Notice that in January 2010, the national average price increase was 4.22%, however when you look at prices on a regional level (by clicking on the name of the region in the Evaluation Level section) you will find differences in the inflation rates. The West region experienced an inflation rate of only 3.1% in January 2010, while the unlucky folks in the Midwest experienced a rate nearly double that at 5.94%. So depending on where you live and how much you spend on gasoline compared to your overall purchases, the inflation rate of gasoline could have a larger or smaller effect on your overall personal inflation rate.
The Consumer Price Index is made up of eight spending categories. With the Bureau of Labor Statistics’ January 2010 updates these spending categories now account for the following percentage values of the overall Consumer Price Index:
• Food and Beverage (14.795%)
• Housing (41.96%)
• Apparel (3.695%)
• Transportation (16.685%)
• Medical Care (6.513%)
• Recreation (6.437%)
• Education and Communication (6.434%)
• Other Goods and Services (3.483%)
Your percentage allocation to each of these categories may differ. If so, you are experiencing an inflation rate different than the Consumer Price Index. By visiting our Inflation Calculator and using the MyInflationRate.com Standard Index, you can enter your spending across the eight major spending categories of the Consumer Price Index and then select your location to calculate your personal inflation rate. You may be surprised at the results!
The January 2010 Consumer Price Index report can be found at this link:
The seasonally adjusted Consumer Price Index for the month of January increased at a rate of 0.2% from the December 2009 index. For the last 12 months, the rate of increase was 2.6%. The non-seasonally adjusted inflation rate for the month of January was 0.3%. The “Core Inflation” rate, which strips out food and energy, fell 0.1% for the month of January.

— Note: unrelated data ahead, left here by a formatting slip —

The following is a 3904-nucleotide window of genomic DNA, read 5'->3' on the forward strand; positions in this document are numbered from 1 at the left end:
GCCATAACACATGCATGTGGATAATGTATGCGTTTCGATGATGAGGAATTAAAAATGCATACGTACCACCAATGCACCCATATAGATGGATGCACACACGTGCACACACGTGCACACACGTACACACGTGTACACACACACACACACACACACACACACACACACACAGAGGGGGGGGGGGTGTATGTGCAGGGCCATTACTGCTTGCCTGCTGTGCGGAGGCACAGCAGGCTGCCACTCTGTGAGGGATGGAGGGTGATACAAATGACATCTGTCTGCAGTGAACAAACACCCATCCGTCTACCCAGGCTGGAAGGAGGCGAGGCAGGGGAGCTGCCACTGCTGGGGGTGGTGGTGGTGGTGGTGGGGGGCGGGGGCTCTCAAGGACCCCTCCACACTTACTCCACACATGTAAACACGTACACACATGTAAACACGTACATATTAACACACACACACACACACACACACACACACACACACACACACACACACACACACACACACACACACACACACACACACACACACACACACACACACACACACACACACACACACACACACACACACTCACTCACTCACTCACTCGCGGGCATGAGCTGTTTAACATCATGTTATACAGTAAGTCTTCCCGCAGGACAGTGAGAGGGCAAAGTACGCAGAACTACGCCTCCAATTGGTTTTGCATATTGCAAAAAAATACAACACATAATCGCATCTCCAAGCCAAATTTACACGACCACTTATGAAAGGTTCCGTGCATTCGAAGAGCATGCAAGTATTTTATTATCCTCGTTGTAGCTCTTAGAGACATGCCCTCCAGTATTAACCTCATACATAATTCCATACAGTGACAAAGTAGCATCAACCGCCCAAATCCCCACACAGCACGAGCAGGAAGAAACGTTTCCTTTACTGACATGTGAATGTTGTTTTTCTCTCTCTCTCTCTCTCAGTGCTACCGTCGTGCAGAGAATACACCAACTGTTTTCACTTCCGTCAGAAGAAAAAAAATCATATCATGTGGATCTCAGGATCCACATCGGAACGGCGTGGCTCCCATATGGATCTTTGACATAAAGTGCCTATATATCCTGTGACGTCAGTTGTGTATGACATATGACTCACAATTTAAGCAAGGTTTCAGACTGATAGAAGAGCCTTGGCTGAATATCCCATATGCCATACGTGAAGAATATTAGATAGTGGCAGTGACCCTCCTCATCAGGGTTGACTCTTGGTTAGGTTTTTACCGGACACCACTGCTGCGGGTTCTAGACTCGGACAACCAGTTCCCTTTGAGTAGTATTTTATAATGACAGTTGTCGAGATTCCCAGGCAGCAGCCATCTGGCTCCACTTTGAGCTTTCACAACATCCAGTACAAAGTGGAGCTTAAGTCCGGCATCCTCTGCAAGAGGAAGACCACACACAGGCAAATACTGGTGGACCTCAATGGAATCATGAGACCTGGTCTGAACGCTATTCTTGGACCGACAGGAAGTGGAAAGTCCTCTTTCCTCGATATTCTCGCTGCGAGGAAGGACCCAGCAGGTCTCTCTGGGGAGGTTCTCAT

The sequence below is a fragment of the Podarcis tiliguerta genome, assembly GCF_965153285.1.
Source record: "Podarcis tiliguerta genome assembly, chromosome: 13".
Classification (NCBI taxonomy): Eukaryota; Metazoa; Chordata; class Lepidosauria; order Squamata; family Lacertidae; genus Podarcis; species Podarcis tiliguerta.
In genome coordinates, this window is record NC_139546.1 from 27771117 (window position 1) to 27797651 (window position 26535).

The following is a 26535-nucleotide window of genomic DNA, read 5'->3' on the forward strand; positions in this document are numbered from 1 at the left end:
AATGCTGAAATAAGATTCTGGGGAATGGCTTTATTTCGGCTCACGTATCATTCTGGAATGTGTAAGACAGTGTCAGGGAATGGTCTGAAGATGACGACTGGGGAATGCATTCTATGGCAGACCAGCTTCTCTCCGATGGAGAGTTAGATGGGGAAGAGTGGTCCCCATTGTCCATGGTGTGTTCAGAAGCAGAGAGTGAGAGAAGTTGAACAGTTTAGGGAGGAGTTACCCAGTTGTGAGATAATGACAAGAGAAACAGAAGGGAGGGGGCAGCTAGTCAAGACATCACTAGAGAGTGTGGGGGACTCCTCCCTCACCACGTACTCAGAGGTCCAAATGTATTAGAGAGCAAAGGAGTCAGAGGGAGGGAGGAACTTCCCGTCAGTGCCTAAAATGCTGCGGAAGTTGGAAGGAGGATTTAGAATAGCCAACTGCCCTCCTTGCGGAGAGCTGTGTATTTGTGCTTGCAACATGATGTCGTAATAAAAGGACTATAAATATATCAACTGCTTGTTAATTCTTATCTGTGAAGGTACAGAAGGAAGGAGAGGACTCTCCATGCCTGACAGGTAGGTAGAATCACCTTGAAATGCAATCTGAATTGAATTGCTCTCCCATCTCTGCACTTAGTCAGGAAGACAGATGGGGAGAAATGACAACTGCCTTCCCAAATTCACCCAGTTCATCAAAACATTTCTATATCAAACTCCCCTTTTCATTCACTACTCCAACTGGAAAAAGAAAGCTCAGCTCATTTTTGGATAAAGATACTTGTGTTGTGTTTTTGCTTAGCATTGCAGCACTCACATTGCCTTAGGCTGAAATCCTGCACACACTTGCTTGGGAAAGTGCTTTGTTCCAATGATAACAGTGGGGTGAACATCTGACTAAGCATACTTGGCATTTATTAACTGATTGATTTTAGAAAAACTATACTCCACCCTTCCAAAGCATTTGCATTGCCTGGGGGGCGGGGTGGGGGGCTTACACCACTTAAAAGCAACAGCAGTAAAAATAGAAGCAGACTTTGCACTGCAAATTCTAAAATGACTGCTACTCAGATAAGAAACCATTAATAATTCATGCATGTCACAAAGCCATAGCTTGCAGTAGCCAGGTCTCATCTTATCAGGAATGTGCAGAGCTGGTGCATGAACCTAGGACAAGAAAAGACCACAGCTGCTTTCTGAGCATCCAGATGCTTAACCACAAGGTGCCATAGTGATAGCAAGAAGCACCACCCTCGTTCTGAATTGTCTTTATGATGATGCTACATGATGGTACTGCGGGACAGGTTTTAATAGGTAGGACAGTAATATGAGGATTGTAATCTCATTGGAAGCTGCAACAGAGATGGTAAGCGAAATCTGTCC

This week we have added another feature to MyInflationRate.com. You can now create your very own inflation index using any categories or items for which the Bureau of Labor Statistics provides data. Our standard index for calculating your personal inflation rate uses the eight major categories of the Consumer Price Index. However, you can go to even more detail now to create an index specific to your own purchases down to the item level. You can select items across any of the eight major categories and there are no limits on the number of categories or items you can choose. You could also create an index for just a subset of your purchases to see the inflation rate of those combined items specifically. We have created a couple of indices just to get you thinking of your own creations.
One important fact to keep in mind is that if you select both an item and it’s parent, you would be double counting the inflation rate for the item because its inflation rate is included in the parent calculation. For example, if you use Milk in your inflation index and then also select Dairy and Related Products, Food at Home, Food or even Food and Beverage, the inflation of Milk will be incorporated in any of those other categories. We are looking to add a logic checker to help guide you and warn you of these situations. Look for that in a future update to the site. In the meantime, we hope you enjoy this new tool and find it useful in learning more about inflation and how you are personally affected by it.
You can now view data and charts for the entire history of the Consumer Price Index. Click on the CPI History link on our Banner, or click here, and you’ll be able to see charts containing Consumer Price Index data and a table containing the entire history of the average annual Consumer Price Index and it’s change from the previous year. The history goes back to 1913.